Norway: The EU and Norway have signed a “Green Alliance” agreement to enhance cooperation on a range of energy issues. In the works since February 2022, with Oslo pushing to include oil and gas supplies beyond 2030 as part of the pact, the final text includes a focus on hydrogen and carbon capture and storage but not gas.
Republic of Congo: Italy’s Eni said it is aiming for first production this year at the floating Congo LNG terminal that has been fast-tracked to supply European markets. The first plant will have a capacity of 0.6 million tonnes per year (mtpa), and a second ship is expected to come online in 2025 with 2.4 mtpa capacity.
UK: A ruling from the High Court of Justice in London has allowed a legal challenge from Greenpeace against the UK government’s North Sea oil and gas licensing round last year to proceed to a full hearing.
U.S.: Regulators in the state of Virginia have cautioned and fined Appalachian Power after they found its 456 megawatt Clinch River gas power plant had violated air pollution standards.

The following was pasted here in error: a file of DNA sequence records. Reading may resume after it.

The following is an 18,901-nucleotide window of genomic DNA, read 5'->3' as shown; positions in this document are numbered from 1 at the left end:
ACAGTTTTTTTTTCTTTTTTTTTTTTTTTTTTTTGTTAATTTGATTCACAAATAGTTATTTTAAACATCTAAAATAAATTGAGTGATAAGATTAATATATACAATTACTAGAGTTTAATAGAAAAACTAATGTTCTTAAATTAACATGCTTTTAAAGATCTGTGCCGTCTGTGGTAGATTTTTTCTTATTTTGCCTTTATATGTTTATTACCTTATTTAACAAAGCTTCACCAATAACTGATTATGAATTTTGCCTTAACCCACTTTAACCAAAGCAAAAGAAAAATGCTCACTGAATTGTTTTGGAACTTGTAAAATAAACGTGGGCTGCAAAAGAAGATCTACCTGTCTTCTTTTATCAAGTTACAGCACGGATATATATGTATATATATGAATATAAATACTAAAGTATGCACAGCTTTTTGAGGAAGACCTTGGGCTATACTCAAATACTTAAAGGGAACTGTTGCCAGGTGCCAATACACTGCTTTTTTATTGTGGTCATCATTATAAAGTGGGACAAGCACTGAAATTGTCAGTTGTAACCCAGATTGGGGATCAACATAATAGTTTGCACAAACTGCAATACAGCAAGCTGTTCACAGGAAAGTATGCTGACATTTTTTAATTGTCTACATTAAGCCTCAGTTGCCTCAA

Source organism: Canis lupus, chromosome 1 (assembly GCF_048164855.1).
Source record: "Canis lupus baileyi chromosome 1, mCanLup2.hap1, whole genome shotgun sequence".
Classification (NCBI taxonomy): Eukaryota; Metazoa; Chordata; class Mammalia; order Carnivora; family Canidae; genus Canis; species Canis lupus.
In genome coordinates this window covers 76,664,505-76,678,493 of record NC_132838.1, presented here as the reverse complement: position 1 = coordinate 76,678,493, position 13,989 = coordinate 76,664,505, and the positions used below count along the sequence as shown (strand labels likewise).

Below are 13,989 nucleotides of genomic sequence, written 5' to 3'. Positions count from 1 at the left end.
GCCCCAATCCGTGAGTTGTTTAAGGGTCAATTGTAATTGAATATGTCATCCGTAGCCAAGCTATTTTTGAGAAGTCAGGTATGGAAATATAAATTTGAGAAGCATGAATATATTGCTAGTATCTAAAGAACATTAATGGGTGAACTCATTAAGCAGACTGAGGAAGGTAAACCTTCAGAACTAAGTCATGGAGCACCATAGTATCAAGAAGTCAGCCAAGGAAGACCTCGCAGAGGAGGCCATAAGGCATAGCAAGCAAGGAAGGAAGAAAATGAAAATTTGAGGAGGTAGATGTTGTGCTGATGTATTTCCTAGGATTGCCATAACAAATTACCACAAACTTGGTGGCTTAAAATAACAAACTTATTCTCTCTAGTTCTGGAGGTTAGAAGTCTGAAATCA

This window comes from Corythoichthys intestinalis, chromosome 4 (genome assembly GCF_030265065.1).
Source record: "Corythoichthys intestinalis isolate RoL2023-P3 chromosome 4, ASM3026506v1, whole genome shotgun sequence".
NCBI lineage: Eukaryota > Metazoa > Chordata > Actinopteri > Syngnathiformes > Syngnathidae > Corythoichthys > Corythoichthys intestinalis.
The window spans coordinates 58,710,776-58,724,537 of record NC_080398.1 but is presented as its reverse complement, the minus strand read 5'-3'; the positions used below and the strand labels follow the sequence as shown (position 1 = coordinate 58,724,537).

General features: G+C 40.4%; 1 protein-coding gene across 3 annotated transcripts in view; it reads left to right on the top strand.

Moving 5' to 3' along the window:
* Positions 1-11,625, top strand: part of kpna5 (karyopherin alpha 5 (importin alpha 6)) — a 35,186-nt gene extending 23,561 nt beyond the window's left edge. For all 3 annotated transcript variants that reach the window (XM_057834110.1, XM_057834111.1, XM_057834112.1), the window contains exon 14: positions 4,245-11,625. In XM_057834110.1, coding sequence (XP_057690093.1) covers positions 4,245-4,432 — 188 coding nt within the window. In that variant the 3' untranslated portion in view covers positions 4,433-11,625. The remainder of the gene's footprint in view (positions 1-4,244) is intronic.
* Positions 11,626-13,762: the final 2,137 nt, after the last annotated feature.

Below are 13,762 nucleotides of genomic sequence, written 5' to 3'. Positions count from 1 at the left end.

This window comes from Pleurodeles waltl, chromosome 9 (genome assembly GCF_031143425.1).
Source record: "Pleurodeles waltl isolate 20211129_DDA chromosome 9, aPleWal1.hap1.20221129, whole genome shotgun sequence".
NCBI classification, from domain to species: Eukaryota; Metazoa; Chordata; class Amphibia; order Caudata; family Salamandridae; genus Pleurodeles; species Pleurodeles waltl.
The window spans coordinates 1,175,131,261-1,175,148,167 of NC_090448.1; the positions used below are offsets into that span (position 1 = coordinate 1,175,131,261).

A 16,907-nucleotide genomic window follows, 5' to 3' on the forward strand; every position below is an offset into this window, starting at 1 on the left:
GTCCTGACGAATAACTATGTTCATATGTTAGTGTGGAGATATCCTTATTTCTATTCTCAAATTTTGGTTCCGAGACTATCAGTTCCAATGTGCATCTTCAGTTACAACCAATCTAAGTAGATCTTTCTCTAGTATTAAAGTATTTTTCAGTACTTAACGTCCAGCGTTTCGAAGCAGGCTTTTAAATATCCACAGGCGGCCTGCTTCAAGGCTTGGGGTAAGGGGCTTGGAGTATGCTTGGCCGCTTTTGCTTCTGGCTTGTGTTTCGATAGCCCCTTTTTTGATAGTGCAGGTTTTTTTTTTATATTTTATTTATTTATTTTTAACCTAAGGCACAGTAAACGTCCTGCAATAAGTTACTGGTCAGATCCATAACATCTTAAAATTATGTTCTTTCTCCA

U.S.: The U.S. Federal Energy Regulatory Commission authorized Line 200 and Line 300 of LNG developer Tellurian’s US$1.4 billion Driftwood gas pipeline in Louisiana.
Environmental and social costs behind Italy’s LNG drive exposed: A new report from the Rome-based NGO ReCommon details the highly ambitious and “risky” LNG expansion plans of Snam, a gas transportation and systems operator owned by the Italian state through the holding company CDP Reti. “Energy security for whom?” documents the company's aim, under its new strategic plan, of achieving 40% of total Italian gas consumption by 2026 via LNG imports sourced from fracked gas in the U.S. or from countries where conflicts and systematic human rights violations are rife, such as Egypt, Israel, Nigeria, and Qatar. The report further highlights the multi-million dollar support in the shape of loans and green bonds provided to Snam by Intesa Sanpaolo. Italy’s largest commercial bank has also bankrolled the expansion of U.S. export terminals in the Gulf of Mexico to the tune of US$2.1 billion in the last six years. (ReCommon [Italian])